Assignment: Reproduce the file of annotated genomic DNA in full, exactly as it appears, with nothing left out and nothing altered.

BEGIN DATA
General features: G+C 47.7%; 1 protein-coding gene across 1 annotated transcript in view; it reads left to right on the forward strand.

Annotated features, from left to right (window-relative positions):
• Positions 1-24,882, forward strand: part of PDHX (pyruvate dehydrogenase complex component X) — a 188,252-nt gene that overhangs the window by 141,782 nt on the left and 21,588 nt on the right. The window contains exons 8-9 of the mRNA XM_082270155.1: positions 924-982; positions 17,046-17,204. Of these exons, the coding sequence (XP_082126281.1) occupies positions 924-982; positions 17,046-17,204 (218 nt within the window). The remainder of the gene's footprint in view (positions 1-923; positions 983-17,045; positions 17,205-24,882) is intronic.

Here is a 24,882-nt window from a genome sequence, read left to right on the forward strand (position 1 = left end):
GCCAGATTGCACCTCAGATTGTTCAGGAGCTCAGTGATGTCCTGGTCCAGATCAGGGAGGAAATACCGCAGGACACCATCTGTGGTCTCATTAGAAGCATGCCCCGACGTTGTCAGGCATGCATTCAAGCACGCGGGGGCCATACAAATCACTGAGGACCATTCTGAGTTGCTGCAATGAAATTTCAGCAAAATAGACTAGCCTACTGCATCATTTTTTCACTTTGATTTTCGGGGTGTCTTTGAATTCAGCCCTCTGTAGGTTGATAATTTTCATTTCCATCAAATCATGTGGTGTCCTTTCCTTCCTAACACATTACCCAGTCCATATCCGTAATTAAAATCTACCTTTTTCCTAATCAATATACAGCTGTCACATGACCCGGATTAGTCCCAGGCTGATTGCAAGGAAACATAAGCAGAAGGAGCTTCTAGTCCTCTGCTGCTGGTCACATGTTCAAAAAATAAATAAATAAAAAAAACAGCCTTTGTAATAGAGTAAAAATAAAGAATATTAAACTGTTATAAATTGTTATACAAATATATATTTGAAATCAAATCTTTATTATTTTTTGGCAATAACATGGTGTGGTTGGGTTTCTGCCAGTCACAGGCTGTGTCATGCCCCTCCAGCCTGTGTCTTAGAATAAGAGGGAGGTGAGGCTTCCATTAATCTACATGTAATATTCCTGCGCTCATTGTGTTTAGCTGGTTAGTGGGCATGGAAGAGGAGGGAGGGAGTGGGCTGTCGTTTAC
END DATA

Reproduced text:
General features: G+C 47.7%; 1 protein-coding gene across 1 annotated transcript in view; it reads left to right on the forward strand.

Annotated features, from left to right (window-relative positions):
• Positions 1-24,882, forward strand: part of PDHX (pyruvate dehydrogenase complex component X) — a 188,252-nt gene that overhangs the window by 141,782 nt on the left and 21,588 nt on the right. The window contains exons 8-9 of the mRNA XM_082270155.1: positions 924-982; positions 17,046-17,204. Of these exons, the coding sequence (XP_082126281.1) occupies positions 924-982; positions 17,046-17,204 (218 nt within the window). The remainder of the gene's footprint in view (positions 1-923; positions 983-17,045; positions 17,205-24,882) is intronic.

Here is a 24,882-nt window from a genome sequence, read left to right on the forward strand (position 1 = left end):
GCCAGATTGCACCTCAGATTGTTCAGGAGCTCAGTGATGTCCTGGTCCAGATCAGGGAGGAAATACCGCAGGACACCATCTGTGGTCTCATTAGAAGCATGCCCCGACGTTGTCAGGCATGCATTCAAGCACGCGGGGGCCATACAAATCACTGAGGACCATTCTGAGTTGCTGCAATGAAATTTCAGCAAAATAGACTAGCCTACTGCATCATTTTTTCACTTTGATTTTCGGGGTGTCTTTGAATTCAGCCCTCTGTAGGTTGATAATTTTCATTTCCATCAAATCATGTGGTGTCCTTTCCTTCCTAACACATTACCCAGTCCATATCCGTAATTAAAATCTACCTTTTTCCTAATCAATATACAGCTGTCACATGACCCGGATTAGTCCCAGGCTGATTGCAAGGAAACATAAGCAGAAGGAGCTTCTAGTCCTCTGCTGCTGGTCACATGTTCAAAAAATAAATAAATAAAAAAAACAGCCTTTGTAATAGAGTAAAAATAAAGAATATTAAACTGTTATAAATTGTTATACAAATATATATTTGAAATCAAATCTTTATTATTTTTTGGCAATAACATGGTGTGGTTGGGTTTCTGCCAGTCACAGGCTGTGTCATGCCCCTCCAGCCTGTGTCTTAGAATAAGAGGGAGGTGAGGCTTCCATTAATCTACATGTAATATTCCTGCGCTCATTGTGTTTAGCTGGTTAGTGGGCATGGAAGAGGAGGGAGGGAGTGGGCTGTCGTTTAC